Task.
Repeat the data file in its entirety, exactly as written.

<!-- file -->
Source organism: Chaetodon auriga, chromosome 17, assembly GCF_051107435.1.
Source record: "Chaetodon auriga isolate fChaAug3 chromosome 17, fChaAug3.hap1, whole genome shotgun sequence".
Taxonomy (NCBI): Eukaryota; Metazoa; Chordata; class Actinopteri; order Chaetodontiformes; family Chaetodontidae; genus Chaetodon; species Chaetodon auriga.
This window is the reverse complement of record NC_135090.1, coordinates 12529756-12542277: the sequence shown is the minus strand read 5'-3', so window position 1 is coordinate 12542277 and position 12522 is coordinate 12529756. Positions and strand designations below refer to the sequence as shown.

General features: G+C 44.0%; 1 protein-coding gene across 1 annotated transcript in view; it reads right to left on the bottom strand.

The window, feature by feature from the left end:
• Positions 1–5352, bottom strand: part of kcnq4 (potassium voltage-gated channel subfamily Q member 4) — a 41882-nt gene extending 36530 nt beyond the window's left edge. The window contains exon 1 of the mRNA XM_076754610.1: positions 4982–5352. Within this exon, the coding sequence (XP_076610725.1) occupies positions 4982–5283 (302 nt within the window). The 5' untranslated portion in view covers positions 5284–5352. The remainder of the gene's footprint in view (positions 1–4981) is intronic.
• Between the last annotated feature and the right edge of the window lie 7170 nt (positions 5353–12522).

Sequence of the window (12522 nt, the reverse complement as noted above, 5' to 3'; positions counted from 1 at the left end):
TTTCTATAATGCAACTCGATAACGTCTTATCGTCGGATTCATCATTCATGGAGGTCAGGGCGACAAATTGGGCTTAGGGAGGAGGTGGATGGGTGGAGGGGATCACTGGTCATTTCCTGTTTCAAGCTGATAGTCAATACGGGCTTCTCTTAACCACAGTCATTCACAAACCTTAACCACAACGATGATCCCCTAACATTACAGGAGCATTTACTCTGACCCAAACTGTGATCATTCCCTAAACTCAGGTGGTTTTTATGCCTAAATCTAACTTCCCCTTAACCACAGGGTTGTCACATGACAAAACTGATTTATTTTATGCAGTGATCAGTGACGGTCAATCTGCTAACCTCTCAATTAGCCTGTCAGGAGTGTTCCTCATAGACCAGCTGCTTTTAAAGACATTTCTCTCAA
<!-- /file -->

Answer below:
Source organism: Chaetodon auriga, chromosome 17, assembly GCF_051107435.1.
Source record: "Chaetodon auriga isolate fChaAug3 chromosome 17, fChaAug3.hap1, whole genome shotgun sequence".
Taxonomy (NCBI): Eukaryota; Metazoa; Chordata; class Actinopteri; order Chaetodontiformes; family Chaetodontidae; genus Chaetodon; species Chaetodon auriga.
This window is the reverse complement of record NC_135090.1, coordinates 12529756-12542277: the sequence shown is the minus strand read 5'-3', so window position 1 is coordinate 12542277 and position 12522 is coordinate 12529756. Positions and strand designations below refer to the sequence as shown.

General features: G+C 44.0%; 1 protein-coding gene across 1 annotated transcript in view; it reads right to left on the bottom strand.

The window, feature by feature from the left end:
• Positions 1–5352, bottom strand: part of kcnq4 (potassium voltage-gated channel subfamily Q member 4) — a 41882-nt gene extending 36530 nt beyond the window's left edge. The window contains exon 1 of the mRNA XM_076754610.1: positions 4982–5352. Within this exon, the coding sequence (XP_076610725.1) occupies positions 4982–5283 (302 nt within the window). The 5' untranslated portion in view covers positions 5284–5352. The remainder of the gene's footprint in view (positions 1–4981) is intronic.
• Between the last annotated feature and the right edge of the window lie 7170 nt (positions 5353–12522).

Sequence of the window (12522 nt, the reverse complement as noted above, 5' to 3'; positions counted from 1 at the left end):
TTTCTATAATGCAACTCGATAACGTCTTATCGTCGGATTCATCATTCATGGAGGTCAGGGCGACAAATTGGGCTTAGGGAGGAGGTGGATGGGTGGAGGGGATCACTGGTCATTTCCTGTTTCAAGCTGATAGTCAATACGGGCTTCTCTTAACCACAGTCATTCACAAACCTTAACCACAACGATGATCCCCTAACATTACAGGAGCATTTACTCTGACCCAAACTGTGATCATTCCCTAAACTCAGGTGGTTTTTATGCCTAAATCTAACTTCCCCTTAACCACAGGGTTGTCACATGACAAAACTGATTTATTTTATGCAGTGATCAGTGACGGTCAATCTGCTAACCTCTCAATTAGCCTGTCAGGAGTGTTCCTCATAGACCAGCTGCTTTTAAAGACATTTCTCTCAA